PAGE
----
The man charged with overseeing Bugatti's design is German-born Achim Anscheidt. The son of motorcycle champion Hans-Georg Anscheidt, and a former motocross champion himself, Anscheidt, 44, studied auto design in the US before taking up positions with Porsche and Volkswagen. Having joined Bugatti in 2004 as head of design, he arrived just as the much-feted Veyron, (designed under the eye of Anscheidt's predecessor and mentor Helmut Warkus) was being readied for release. But taking on the mantle of design at Bugatti is to assume the responsibilities of a century's technological achievement while maintaining fidelity to the company's core alliance of velocity and artistry.
"Mm, yes," Anscheidt acknowledges. "It's a lot of pressure, a lot of pressure. Having to be aware that you are doing an automotive work of art, that will find so much echo in the automotive world. Something of uniqueness, with strong brand DNA - there is a very strong graphic DNA with Bugatti. You need a timeless approach to design that won't be outdated five years down the road - there won't be another Veyron in five years. A very unique statement in the automotive world; that's what I identify with the Bugatti."
Anscheidt's latest project is a prototype of a sedan, the Galibier, which Kevin Hackett reviews opposite. "How do you visually create value?," muses Anscheidt. "How do you style and design in a way that you can transfer value to the human eye?" To answer this, he recalls the period following his graduation from the famed design school, the Art Center College of Design in Pasadena, California. Having been sponsored through his course by Porsche, he spent three years working with the design team who had penned models such as the 911, 928, 944, 959, the Boxster and Cayenne, as well as Porsche's race cars.
"From those great masters at Porsche, I learnt the handling of reflection. Reflection describes the quality of an automotive product. If the surface doesn't work quite well, then the reflection is off as well. Only a few people know that you can actually tune a reflection. You can tune light running over a car, how that reflection comes - how it flows down, over a bend, shoots out again. It's an art in itself.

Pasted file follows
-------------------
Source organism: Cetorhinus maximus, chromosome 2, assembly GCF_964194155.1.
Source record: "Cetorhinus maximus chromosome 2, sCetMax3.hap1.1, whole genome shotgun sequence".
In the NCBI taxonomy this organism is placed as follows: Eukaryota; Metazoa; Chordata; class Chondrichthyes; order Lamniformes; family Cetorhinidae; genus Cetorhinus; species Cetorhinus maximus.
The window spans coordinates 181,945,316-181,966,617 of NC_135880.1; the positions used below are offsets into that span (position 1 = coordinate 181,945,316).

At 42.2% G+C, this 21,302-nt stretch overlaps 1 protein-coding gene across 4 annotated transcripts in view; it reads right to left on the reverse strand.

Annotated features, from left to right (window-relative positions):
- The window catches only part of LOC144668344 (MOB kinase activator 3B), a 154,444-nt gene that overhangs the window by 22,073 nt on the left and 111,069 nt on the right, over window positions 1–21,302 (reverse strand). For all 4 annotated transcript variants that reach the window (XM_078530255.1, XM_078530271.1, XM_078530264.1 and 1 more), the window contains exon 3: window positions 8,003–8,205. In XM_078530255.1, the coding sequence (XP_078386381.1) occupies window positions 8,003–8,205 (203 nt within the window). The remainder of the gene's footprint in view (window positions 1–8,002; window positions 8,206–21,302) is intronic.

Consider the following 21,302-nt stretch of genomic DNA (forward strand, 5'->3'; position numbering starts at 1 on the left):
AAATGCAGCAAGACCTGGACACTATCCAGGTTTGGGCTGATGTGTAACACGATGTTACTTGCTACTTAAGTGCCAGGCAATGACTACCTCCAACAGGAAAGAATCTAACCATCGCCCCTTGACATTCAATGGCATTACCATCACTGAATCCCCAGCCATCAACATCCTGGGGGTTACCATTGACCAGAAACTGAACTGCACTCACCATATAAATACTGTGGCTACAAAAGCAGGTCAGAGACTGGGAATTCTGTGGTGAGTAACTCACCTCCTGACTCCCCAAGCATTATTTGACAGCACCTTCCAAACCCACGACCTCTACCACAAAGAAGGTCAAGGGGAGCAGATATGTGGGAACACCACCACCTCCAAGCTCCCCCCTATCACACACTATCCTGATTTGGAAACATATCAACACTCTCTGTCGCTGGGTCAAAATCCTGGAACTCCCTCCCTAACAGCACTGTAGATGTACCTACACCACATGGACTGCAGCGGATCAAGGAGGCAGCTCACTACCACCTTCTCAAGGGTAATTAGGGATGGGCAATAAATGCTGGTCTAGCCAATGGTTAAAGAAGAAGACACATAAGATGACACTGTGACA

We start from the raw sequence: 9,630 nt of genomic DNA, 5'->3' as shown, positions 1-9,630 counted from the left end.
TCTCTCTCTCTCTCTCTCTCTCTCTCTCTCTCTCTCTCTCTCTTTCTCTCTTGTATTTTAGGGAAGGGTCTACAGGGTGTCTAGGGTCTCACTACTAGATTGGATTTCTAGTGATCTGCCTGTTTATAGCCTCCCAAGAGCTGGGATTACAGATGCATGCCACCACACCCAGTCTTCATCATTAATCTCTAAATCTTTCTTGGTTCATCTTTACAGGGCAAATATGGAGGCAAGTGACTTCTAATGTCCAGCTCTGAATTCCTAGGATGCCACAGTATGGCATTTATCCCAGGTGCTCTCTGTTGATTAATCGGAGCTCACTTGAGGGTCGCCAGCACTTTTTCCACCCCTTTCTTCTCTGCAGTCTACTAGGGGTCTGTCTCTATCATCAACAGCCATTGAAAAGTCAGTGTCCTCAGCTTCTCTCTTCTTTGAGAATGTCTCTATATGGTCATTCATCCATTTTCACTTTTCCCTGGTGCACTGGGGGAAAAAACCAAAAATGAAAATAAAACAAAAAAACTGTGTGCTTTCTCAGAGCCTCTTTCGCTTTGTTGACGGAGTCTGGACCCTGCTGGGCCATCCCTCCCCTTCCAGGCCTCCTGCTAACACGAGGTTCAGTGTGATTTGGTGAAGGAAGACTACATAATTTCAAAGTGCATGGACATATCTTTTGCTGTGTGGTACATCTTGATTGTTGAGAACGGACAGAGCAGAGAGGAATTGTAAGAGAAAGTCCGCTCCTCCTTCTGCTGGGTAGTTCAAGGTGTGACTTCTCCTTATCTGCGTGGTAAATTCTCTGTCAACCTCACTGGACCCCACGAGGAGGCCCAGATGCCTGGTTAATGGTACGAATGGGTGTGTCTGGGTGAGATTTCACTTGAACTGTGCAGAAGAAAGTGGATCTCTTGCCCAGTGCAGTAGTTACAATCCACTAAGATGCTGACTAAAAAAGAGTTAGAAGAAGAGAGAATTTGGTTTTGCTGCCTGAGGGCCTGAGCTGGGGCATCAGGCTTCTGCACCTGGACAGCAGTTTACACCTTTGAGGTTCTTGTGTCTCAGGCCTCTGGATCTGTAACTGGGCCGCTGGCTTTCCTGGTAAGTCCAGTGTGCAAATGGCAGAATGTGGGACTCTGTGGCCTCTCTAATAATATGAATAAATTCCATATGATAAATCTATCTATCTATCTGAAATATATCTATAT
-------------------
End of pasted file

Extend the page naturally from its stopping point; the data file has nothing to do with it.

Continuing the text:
"For example, say you want to give the car more 'wedge'. You can either do this by introducing an actual physical line, or you can do in a more subtle way by running the reflection in that direction. Then, you can get away without a line, which is a cleaner approach." "One of the most beautiful things in the automotive world is the Porsche 911 fender; it always has been. I think the two rear fenders of the Porsche 911 - or on the Bugatti Veyron - they are the most beautiful rear fenders that you find in this industry.
"You look at how those reflections run along that, they are hand-modelled. They are made by some of finest craftsmen, working the clay in this case and filling in the material to work with you. As a designer, on the speed of those reflections, it takes weeks and weeks, if not months, to get right. So our trade is the tuning of light." The former motorcycle hero does not intend to rest on his laurels. Future projects are not up for discussion, neither are details on what his current work involves. Instead, Anscheidt exudes a general air of quiet energy and enthusiasm for the years ahead.
"I see myself more at the start of more intense work at Bugatti, there is a lot to be done," he smiles, neatly parrying a direct enquiry about his next project. "We are a small organisation and I feel like instead of thinking what's next, I feel I haven't even really got started yet." email@example.com